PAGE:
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### Strategies for Balancing Chemical Equations

Posted: **Fri Oct 04, 2019 2:14 pm**

by **305416361**

I'm not sure how everyone else's high school chemistry experience was, but my teacher didn't really cover the material in depth, so I was wondering - is there any other/more efficient strategy to balance chemical equations other than trial and error? And if not, is there at least a strategic starting point of which elements/compounds to try to balance first?

### Re: Strategies for Balancing Chemical Equations

Posted: **Fri Oct 04, 2019 2:48 pm**

by **JinwooLee_1F**

I don't know if this is an official efficient way, but I usually balance out the polyatomic ions/non-organic elements and then balance the organic ones.

### Re: Strategies for Balancing Chemical Equations

Posted: **Fri Oct 04, 2019 2:50 pm**

by **Megan_1F**

I normally balance the metals first, then the nonmetals (except for H and O), then I balance Hydrogen and Oxygen.

### Re: Strategies for Balancing Chemical Equations

Posted: **Fri Oct 04, 2019 3:00 pm**

by **Kehlin Hayes 4C**

It might also help to examine the full equation and start with the elemnts or molecules taht appear the least amount of times on each side and work your way up.

### Re: Strategies for Balancing Chemical Equations

Posted: **Fri Oct 04, 2019 3:25 pm**

by **Deana Moghaddas 3E**

start with the element that exists only once on either side of the equation.

For example:

CO2 + CNO3 -->> N2 + CO2 + CO3

I know that's a weird equation that probably wouldn't exist in real life, but the element that exists only once will be easiest to track at the start and will make it easier to balance the others. In this case, it is N

### Re: Strategies for Balancing Chemical Equations

Posted: **Fri Oct 04, 2019 3:43 pm**

by **Emily_4B**

Kehlin Hayes 4C wrote:It might also help to examine the full equation and start with the elemnts or molecules taht appear the least amount of times on each side and work your way up.

Yes I totally agree with this. One of the TA’s in the step up program recommended we balance equations this way and it’s actually been very helpful when dealing with more difficult equations!

### Re: Strategies for Balancing Chemical Equations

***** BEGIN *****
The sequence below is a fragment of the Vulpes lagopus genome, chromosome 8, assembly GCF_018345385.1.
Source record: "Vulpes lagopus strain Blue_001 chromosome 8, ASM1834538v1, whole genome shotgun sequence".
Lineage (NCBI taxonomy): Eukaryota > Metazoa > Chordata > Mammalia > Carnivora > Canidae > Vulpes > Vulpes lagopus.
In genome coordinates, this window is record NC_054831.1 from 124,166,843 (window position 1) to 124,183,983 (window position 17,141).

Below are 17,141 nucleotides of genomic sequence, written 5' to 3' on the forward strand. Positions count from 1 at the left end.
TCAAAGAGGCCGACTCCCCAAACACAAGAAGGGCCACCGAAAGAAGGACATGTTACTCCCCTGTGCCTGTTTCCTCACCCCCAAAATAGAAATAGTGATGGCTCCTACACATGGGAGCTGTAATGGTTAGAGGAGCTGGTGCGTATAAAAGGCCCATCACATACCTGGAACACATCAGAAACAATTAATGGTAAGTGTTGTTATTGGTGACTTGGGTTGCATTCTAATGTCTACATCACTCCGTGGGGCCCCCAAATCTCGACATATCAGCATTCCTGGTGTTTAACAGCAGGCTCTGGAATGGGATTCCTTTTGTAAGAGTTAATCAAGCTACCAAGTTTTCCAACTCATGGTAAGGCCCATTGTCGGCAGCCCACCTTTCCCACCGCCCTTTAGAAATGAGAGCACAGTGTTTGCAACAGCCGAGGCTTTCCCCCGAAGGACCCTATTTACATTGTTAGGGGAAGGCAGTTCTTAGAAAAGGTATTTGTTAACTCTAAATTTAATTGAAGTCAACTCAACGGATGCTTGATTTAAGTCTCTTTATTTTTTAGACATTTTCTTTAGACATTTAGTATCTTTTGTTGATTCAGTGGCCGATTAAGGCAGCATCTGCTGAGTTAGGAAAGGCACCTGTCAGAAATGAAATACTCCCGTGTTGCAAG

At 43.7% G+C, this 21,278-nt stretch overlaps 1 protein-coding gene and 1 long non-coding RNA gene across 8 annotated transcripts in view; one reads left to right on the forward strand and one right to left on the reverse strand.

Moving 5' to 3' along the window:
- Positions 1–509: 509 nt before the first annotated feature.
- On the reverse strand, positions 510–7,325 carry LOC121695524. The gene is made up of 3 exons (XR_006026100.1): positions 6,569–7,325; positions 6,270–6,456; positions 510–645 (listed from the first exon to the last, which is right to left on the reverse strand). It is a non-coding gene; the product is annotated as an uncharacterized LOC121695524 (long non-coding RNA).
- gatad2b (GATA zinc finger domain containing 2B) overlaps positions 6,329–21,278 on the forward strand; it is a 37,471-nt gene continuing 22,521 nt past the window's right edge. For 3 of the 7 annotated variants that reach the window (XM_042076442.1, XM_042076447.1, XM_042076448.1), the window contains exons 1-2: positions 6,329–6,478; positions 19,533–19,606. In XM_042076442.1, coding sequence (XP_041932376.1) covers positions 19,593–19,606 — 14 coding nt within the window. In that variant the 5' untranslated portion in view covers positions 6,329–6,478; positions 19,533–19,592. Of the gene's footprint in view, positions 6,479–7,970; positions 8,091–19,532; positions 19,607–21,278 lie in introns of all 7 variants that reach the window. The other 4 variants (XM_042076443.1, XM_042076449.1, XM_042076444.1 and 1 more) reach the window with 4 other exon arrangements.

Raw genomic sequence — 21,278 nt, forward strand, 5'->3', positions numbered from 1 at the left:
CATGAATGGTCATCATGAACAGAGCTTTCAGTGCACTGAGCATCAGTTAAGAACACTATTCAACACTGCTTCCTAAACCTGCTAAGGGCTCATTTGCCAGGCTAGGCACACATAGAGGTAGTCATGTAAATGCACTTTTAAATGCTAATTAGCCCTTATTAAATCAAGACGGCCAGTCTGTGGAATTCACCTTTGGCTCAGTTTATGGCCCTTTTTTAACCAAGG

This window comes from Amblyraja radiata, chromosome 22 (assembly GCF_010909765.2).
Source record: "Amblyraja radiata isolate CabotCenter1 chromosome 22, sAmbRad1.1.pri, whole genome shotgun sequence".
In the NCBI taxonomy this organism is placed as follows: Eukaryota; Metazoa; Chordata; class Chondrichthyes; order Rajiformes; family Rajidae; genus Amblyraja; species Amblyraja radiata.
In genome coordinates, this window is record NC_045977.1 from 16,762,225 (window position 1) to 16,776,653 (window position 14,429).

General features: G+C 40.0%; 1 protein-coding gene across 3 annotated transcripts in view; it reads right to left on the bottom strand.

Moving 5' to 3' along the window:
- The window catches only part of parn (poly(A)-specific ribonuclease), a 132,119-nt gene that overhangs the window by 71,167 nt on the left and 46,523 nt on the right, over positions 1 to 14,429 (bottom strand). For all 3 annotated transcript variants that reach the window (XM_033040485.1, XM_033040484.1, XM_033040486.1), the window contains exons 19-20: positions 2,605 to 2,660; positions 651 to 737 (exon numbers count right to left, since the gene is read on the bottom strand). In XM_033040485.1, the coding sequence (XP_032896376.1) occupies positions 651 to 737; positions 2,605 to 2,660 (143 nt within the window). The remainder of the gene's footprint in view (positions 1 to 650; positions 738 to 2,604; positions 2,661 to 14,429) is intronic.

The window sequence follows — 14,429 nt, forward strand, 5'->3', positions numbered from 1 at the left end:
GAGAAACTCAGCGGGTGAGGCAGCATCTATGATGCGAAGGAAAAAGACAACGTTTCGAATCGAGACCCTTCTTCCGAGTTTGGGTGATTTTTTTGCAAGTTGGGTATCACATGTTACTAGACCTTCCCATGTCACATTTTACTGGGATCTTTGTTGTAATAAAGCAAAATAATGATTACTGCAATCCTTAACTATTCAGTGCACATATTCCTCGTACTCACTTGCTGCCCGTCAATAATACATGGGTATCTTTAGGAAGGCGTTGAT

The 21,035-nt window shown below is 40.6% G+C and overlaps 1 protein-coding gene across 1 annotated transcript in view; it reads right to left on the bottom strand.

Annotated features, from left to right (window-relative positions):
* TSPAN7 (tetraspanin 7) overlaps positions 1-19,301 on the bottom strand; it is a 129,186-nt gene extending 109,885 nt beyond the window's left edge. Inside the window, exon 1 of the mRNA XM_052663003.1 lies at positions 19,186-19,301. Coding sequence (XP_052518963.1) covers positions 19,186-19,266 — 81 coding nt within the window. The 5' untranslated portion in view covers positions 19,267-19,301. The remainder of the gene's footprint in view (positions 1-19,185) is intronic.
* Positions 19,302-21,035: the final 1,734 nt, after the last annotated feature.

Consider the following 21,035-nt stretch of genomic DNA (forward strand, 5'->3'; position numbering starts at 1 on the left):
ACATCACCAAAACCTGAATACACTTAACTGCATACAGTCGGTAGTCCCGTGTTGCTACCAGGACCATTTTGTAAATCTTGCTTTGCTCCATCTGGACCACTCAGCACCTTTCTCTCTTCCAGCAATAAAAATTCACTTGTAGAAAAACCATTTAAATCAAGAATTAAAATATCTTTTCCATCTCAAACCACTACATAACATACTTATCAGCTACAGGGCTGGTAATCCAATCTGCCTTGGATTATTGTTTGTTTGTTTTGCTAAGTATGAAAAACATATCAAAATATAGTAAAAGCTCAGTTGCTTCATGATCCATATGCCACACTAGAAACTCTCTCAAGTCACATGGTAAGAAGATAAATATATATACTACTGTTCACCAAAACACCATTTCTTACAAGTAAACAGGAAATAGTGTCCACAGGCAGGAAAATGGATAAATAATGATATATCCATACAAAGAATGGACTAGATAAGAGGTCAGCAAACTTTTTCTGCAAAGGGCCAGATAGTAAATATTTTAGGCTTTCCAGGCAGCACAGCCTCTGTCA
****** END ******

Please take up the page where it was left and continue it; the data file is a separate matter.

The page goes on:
Posted: **Sat Oct 05, 2019 7:42 pm**

by **stephaniekim2K**

Kehlin Hayes 4C wrote:It might also help to examine the full equation and start with the elemnts or molecules taht appear the least amount of times on each side and work your way up.

I agree that this is one of the easiest ways for me to balance equations. Professor Lavelle did also mention this method as his way of balancing. There are many strategies for solving these types of problems, but it isn't the hardest type of problem, just one that you need to check and rework multiple times.

### Re: Strategies for Balancing Chemical Equations

Posted: **Sat Oct 05, 2019 8:08 pm**

by **Yailin Romo 4G**

I always begin with looking at the subscripts and then balancing the corresponding elements on the opposite side of the formula as I know it has to have at "least" that many as well

### Re: Strategies for Balancing Chemical Equations

Posted: **Sat Oct 05, 2019 10:00 pm**

by **HanaAwad_4B**

Something that really helps is staying organized. When I balance my equations, I list every atom that the equation has and how many of each atom there is. For example, if the equation you have to balance is N2 + O2 yields NO I will write down N and O in a vertical line. I will then put the number 2 (for the left side of the equation has 2 N atoms) on the left side of the N and 2 on the left side of the O. On the right side, I will write down a 1 for the N and a one for the O. Every time I put in a coefficient, I will mark the change, to keep track of how many atoms are on each side.

### Re: Strategies for Balancing Chemical Equations

Posted: **Sat Oct 05, 2019 10:16 pm**

by **jeffreygong1I**

Also when you get those really annoying equations where nothing fits well you can put coefficients down as fractions to balance the equation and multiply everything later.

### Re: Strategies for Balancing Chemical Equations

Posted: **Sun Oct 06, 2019 12:29 am**

by **RasikaObla_4I**

i start with the elements that are not carbon and then the rest before balancing hydrogen and oxygen

### Re: Strategies for Balancing Chemical Equations

Posted: **Sun Oct 06, 2019 12:45 am**

by **RasikaObla_4I**

I balance the element that occurs the least in the equation. For example, if hydrogen occurs two times in the reaction and it is the least occurring element, I balance that first and then move on to the next element that occurs the least. If there's an odd number of moles of an element, you balance the element with a fraction and then multiply all the coefficients by the denominator of the fraction so that all the coefficients are whole numbers.

### Re: Strategies for Balancing Chemical Equations

Posted: **Sun Oct 06, 2019 2:36 pm**

by **Laura WM 3I**

Is there ever a situation where a chemical equation can't be balanced?

Ex. 2HCl --> 3HCl